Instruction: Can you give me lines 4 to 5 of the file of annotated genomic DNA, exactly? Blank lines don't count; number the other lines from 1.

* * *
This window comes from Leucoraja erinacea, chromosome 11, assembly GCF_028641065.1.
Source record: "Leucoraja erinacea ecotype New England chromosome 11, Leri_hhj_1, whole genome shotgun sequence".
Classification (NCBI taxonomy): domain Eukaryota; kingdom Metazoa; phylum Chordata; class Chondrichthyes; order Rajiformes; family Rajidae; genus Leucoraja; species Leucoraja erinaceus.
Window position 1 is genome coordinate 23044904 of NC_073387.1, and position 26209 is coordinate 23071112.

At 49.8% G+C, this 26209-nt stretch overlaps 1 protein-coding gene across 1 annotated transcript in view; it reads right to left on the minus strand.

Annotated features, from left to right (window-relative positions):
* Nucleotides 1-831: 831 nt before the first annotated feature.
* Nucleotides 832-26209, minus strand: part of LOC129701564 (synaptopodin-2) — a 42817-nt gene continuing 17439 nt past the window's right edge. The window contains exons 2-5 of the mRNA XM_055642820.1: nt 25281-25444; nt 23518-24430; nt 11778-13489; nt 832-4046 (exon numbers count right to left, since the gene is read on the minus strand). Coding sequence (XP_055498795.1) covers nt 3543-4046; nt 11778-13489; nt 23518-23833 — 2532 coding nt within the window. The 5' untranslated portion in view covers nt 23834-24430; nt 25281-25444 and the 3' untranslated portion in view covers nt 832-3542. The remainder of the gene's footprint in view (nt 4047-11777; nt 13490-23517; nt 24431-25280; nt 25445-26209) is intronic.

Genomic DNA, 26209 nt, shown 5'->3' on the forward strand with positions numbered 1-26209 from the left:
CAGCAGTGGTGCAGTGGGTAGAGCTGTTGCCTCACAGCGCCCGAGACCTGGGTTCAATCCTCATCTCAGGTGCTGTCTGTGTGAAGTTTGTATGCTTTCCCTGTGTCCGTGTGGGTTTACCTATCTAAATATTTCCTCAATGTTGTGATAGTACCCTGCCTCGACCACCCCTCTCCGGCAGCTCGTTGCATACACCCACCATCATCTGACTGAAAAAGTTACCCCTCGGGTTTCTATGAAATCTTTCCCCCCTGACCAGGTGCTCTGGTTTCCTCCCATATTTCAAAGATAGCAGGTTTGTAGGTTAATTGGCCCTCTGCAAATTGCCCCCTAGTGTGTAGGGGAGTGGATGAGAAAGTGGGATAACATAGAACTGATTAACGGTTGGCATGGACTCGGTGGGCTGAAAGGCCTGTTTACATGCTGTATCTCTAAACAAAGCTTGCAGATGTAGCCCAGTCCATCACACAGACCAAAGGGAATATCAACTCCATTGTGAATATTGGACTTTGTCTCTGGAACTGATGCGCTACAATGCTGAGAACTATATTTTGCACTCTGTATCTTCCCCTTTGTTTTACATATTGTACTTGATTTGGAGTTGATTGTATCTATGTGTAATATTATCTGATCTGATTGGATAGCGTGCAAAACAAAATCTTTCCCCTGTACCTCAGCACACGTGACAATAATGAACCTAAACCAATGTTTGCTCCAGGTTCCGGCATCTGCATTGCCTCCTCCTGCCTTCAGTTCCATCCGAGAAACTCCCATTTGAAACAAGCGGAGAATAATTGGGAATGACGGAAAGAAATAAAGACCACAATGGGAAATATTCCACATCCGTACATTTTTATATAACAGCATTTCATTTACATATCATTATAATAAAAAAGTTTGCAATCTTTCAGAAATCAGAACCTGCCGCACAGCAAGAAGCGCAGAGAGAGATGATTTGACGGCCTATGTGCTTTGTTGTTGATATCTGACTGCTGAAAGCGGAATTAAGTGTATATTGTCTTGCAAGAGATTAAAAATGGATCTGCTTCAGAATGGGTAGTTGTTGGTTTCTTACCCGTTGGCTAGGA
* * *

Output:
Window position 1 is genome coordinate 23044904 of NC_073387.1, and position 26209 is coordinate 23071112.

At 49.8% G+C, this 26209-nt stretch overlaps 1 protein-coding gene across 1 annotated transcript in view; it reads right to left on the minus strand.